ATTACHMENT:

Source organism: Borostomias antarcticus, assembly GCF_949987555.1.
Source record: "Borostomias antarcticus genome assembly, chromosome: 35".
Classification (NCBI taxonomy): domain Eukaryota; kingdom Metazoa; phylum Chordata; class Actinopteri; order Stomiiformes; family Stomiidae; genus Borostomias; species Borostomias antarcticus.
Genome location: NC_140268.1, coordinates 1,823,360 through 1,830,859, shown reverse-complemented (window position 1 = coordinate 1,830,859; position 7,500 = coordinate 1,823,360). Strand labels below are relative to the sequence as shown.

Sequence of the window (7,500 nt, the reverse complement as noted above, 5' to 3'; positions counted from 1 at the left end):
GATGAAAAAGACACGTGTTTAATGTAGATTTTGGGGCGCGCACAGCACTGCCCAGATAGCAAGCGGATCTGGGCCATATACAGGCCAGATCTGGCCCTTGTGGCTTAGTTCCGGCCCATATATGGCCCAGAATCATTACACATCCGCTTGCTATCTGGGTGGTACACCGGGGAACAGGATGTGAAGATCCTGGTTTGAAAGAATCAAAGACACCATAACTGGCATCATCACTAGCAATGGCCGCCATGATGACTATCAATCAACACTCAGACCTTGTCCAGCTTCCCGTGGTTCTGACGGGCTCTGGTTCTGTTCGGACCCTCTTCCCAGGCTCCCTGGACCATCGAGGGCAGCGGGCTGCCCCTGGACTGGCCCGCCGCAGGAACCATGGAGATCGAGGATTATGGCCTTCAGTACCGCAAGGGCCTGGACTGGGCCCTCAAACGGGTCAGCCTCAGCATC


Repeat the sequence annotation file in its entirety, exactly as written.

Source organism: Borostomias antarcticus, assembly GCF_949987555.1.
Source record: "Borostomias antarcticus genome assembly, chromosome: 35".
Classification (NCBI taxonomy): domain Eukaryota; kingdom Metazoa; phylum Chordata; class Actinopteri; order Stomiiformes; family Stomiidae; genus Borostomias; species Borostomias antarcticus.
Genome location: NC_140268.1, coordinates 1,823,360 through 1,830,859, shown reverse-complemented (window position 1 = coordinate 1,830,859; position 7,500 = coordinate 1,823,360). Strand labels below are relative to the sequence as shown.

Sequence of the window (7,500 nt, the reverse complement as noted above, 5' to 3'; positions counted from 1 at the left end):
GATGAAAAAGACACGTGTTTAATGTAGATTTTGGGGCGCGCACAGCACTGCCCAGATAGCAAGCGGATCTGGGCCATATACAGGCCAGATCTGGCCCTTGTGGCTTAGTTCCGGCCCATATATGGCCCAGAATCATTACACATCCGCTTGCTATCTGGGTGGTACACCGGGGAACAGGATGTGAAGATCCTGGTTTGAAAGAATCAAAGACACCATAACTGGCATCATCACTAGCAATGGCCGCCATGATGACTATCAATCAACACTCAGACCTTGTCCAGCTTCCCGTGGTTCTGACGGGCTCTGGTTCTGTTCGGACCCTCTTCCCAGGCTCCCTGGACCATCGAGGGCAGCGGGCTGCCCCTGGACTGGCCCGCCGCAGGAACCATGGAGATCGAGGATTATGGCCTTCAGTACCGCAAGGGCCTGGACTGGGCCCTCAAACGGGTCAGCCTCAGCATC